Greek-Catholic Archbishop Muresan’s Easter Pastoral

In his Easter Pastoral, Greek-Catholic Archbishop Lucian Muresan voices hope that a time will come when the entire Christendom will celebrate together Lord Jesus' Resurrection, and urges the believers of all faiths to be strong in their believe in the Resurrection, 'lest chaos will forcefully and surreptitiously enter God's plans with the humankind'.
'With God's blessing, we have lived to celebrate this year the Passions and the Resurrection of Our Lord Jesus Christ. The largest share of Christendom celebrated Easter five weeks ago.
It is painful that the most important Christian holiday is still not celebrated at the same date.
That is why I wish all the faithful Christians to persistently pray for the entire Christendom to celebrate together Easter at the same time, in the not so distant future, because that would be a step forward toward Christian unity, to God's likening.

The church is the place of God pleasing prayers, the place of His presence amidst His wandering people on their way to the Kingdom, the place toward which Christians are headed more than once a year. The church should not be seen as a mere place, some sacred realm cut off from the profane that surrounds it, but rather as a meeting place for God's people, who celebrate the mysteries of salvation, a place for the presence of Jesus, the Resurrected One, among His people, a place where Christians partake, in their mortal world, of the joyous state of the things to come.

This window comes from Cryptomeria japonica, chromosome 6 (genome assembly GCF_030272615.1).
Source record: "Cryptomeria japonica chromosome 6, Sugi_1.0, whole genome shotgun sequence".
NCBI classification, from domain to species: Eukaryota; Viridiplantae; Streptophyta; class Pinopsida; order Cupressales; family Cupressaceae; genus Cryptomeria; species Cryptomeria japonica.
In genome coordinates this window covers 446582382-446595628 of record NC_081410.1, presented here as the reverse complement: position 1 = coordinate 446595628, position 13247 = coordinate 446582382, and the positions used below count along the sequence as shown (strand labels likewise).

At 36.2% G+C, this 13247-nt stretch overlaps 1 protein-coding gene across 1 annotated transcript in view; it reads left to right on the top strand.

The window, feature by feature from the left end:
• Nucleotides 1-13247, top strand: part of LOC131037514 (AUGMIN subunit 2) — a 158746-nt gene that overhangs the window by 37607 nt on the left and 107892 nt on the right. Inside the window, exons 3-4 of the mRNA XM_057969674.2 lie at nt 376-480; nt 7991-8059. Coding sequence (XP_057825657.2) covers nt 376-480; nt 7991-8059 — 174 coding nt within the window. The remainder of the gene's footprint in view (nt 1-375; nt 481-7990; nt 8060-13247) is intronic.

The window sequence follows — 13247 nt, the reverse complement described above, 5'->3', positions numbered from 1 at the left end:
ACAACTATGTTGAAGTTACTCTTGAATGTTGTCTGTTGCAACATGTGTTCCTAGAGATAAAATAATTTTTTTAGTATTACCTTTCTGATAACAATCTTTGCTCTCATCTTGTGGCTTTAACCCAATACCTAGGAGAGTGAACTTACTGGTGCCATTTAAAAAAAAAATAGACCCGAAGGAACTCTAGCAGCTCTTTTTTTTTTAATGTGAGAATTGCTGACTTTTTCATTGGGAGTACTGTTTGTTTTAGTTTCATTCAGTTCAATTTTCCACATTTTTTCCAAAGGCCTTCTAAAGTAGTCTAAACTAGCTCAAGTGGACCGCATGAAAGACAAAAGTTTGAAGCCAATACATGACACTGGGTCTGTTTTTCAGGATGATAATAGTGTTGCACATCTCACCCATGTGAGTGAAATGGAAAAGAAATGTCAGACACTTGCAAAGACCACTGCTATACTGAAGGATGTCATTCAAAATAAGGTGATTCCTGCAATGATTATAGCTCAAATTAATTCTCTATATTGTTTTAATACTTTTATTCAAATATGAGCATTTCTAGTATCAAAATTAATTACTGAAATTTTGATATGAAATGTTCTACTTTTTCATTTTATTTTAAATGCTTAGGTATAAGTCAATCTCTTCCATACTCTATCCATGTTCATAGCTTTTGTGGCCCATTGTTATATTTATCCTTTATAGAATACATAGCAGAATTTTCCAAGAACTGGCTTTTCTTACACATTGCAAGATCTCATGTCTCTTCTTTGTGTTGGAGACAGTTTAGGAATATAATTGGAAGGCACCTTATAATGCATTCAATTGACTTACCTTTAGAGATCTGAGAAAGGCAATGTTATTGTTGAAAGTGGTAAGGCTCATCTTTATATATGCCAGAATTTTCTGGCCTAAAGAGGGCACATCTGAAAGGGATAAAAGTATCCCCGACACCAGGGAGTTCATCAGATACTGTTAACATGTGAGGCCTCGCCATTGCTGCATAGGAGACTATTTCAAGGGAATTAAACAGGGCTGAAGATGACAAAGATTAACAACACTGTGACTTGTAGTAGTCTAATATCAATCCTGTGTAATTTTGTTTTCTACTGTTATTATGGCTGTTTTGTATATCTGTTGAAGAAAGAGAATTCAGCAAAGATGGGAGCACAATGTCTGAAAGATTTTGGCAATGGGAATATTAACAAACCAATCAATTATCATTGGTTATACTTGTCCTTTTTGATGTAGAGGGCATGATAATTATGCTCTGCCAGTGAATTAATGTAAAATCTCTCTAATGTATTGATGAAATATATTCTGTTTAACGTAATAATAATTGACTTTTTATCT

If we take a look at the calendar, we will see that the Sundays following Easter are not called Sundays after Easter, but Easter Sundays, a sign that the paschal mystery is not exhausted in one Sunday or one week. This is the expression of the fact that this mystery enwraps the entire human existence, the entire existence of creation, and that it has not and will not be exhausted for as long as this world endures.
The Risen One, Christ the Lord, is the One that never dies. He was, is and will forever be Lord. That is why the church prolongs Easter celebrations all the way to the Pentecost, and by doing so it imprints the living and always awake consciousness of the presence of the Risen One on the souls of Christians, as He, Jesus, is the key to the interpretation of the man's mysteries and the entire history.
All the liturgical rituals and hymns of this time of the year proclaim the reality and joy of Christ's Resurrection.
It is indeed in Jesus the Resurrected One that we have a guarantee for our own resurrection, while his passions and violent death on the cross is proof to the unbounded love He bestows on us.'
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